- Reduce contamination. Toxins in our food, water, air, and environment can cause internal inflammation.
- To reduce contamination, eliminate processed and packaged foods, and toxic ingredients including: synthetic salts like monosodium glutamate (MSG), processed sugars, gluten, and partially hydrogenated fats.
- Find and purchase BPA-free canned goods, e.g., the brand Garden of Eden.
- Don’t use plastics in the microwave. Instead, use glass containers to store food and heat up leftovers.
- Use fruit-and-vegetable wash on your produce to wash off pesticides and wax residues.
- Buy wild-caught seafood over farm-raised.
- Buy natural nut milks over animal-based milk products.
- Consider a simple water filtration to eliminate chlorine and excessive fluoride found in your water.
- Minimize alcohol consumption.
- Work with your doctor(s) and a specialist in functional medicine to rebuild your health and reduce or eliminate the use of medications, if you can.
- Get 7-8 hours of sleep. Losing just 2 hours of sleep a night will increase inflammation.
Inflammation is REAL
Inflammation is more than just a buzz word tossed around in healthcare clinics.
It is the driving force behind chronic disease. To understand more about inflammation, the health issues it creates, and 5 actions you can take to control inflammation to regain your health check out REBUILD.
To determine if your health issues are driven by inflammation, have your doctor(s) test these 4 bio-markers. If they question it, demand they test them.
Your health is counting on it.
Great article. Despite my interest in physical, mental and behavioral health I always learn something from these. Thanks Dr. Z!
Chris, I’m glad you are getting something out of these posts. I will be posting more “How to” articles readers can rebuild themselves. Stay tuned.
Hi Dr. Z I just purchased your book Rebuild. While reading it I realized something. Back in 2014-15 I started having vomiting attacks. Having to go to ER several times. Doctors said I needed to have the gallbladder removed. Afterwards the surgeon said “We were hoping that was it, but your gallbladder was normal.” So for the next couple of years I struggled with more vomiting attacks & back to ER. I was not digesting my food. Even though I was eating I was not absorbing the nutrients. I had sever malnutrition. Fast ward to 2018 I was diagnosed with Lung cancer. I use to smoke. I suspected my immune system & digestive system could be a big part of my problem. 2018 From March though mid April I had 6 chemos, 30 radiation. In June they removed lower & mid lob of right lung. 3 month later it spread to a adrenal gland on left kidney not showing up anyplace else. Now i’m back for 4 more chemos. 1 more to go on the Dec 27th. Doctors put me on Keytruda-immunotherapy, Alimta & Carboplatin which I had carbo & Taxol last time. I will have another scan within 3 weeks of the 27th. If all clear they will eliminate the Carbo. Once the steroids wear off I am having sever inflammation & I needing to so something to help get it under control. I am taking supplements to include Vit D3 & K2. Wondering if the Virgin Cod liver oil will help. I hate to buy it & not be able to use it. Worried that the oil maybe a problems with not having a gallbladder? I wish I wouldn’t have let them take it out. I do take small amounts of Ox bile. What do you recommend for inflammation, pretty sure its all caused from treatment. Also have high pulse rate up to 120-140 Thank you in advance.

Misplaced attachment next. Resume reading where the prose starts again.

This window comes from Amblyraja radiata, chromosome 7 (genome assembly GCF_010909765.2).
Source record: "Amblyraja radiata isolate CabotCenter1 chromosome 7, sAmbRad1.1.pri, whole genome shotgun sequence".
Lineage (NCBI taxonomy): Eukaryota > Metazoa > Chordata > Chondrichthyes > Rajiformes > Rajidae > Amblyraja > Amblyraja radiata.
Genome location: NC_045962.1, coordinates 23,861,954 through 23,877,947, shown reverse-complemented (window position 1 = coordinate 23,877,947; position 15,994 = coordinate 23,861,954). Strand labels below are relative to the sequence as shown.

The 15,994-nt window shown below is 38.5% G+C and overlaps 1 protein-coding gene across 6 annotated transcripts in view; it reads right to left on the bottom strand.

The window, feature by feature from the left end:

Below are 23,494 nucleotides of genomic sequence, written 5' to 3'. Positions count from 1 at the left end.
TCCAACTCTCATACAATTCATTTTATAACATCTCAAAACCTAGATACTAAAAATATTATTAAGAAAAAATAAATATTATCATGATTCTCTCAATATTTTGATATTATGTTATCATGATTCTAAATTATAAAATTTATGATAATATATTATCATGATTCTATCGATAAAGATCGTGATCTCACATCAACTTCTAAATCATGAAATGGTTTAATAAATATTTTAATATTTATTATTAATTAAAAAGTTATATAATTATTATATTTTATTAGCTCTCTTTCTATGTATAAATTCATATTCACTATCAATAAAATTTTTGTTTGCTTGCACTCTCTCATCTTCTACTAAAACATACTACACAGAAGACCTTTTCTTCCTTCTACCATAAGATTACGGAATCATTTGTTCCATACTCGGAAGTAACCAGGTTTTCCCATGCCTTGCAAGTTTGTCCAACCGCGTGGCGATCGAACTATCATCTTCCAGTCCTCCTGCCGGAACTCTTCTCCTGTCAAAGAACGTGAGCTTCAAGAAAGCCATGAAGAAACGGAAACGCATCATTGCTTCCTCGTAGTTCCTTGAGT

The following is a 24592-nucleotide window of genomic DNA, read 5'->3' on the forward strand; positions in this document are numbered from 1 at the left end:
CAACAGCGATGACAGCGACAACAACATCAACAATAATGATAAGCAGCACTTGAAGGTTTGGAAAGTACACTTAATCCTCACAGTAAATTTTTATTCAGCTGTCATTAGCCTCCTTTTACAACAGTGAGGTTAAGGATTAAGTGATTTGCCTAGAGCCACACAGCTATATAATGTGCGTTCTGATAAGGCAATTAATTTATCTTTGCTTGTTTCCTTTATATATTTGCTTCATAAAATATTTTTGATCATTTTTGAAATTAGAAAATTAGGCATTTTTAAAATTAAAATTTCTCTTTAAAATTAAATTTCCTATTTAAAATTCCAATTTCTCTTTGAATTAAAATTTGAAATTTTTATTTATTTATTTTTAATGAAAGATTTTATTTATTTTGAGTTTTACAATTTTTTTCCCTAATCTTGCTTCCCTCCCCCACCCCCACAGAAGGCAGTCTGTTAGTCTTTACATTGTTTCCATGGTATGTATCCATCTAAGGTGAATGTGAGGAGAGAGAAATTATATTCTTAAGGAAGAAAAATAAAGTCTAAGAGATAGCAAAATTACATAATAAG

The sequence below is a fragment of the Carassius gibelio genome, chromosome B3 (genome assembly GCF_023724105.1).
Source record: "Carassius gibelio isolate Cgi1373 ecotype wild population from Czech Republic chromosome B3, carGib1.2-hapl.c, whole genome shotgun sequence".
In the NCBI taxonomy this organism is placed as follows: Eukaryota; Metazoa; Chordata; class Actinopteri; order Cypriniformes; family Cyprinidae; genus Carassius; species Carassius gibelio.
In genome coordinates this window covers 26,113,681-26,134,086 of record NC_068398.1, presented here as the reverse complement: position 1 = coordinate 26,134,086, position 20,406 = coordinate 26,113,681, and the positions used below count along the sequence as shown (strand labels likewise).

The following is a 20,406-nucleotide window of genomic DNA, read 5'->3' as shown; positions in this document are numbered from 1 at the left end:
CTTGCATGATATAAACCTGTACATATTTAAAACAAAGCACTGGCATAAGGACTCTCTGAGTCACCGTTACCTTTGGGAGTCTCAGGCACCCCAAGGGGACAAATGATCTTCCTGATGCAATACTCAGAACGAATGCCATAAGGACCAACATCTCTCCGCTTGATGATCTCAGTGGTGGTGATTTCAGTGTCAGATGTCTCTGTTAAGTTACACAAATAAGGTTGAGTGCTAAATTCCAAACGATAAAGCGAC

Paula, you are going through a lot! There is much to discuss. Cod liver oil is a good source of vitamin D and its a great anti-inflammatory. Having no gall bladder poses an issue breaking down and digesting fats. If you decide to use it, consider digestive enzymes with lipase in it. Lipase is needed to break down fat into a usable form. To directly answer your question, good anti-inflammatories include: curcumin, Vitamin D, alpha lipoic acid, ginger, quercetin. Yes, treatment causes inflammation, disease and diet can cause inflammation. The best first step is to eliminate gluten, animal-milk products, and white refined sugars. As you read through Rebuild, you will find an easy way to create an anti-inflammatory food plan that meets your needs. The rest of the info in the book shows you how to reduce inflammation with other actions.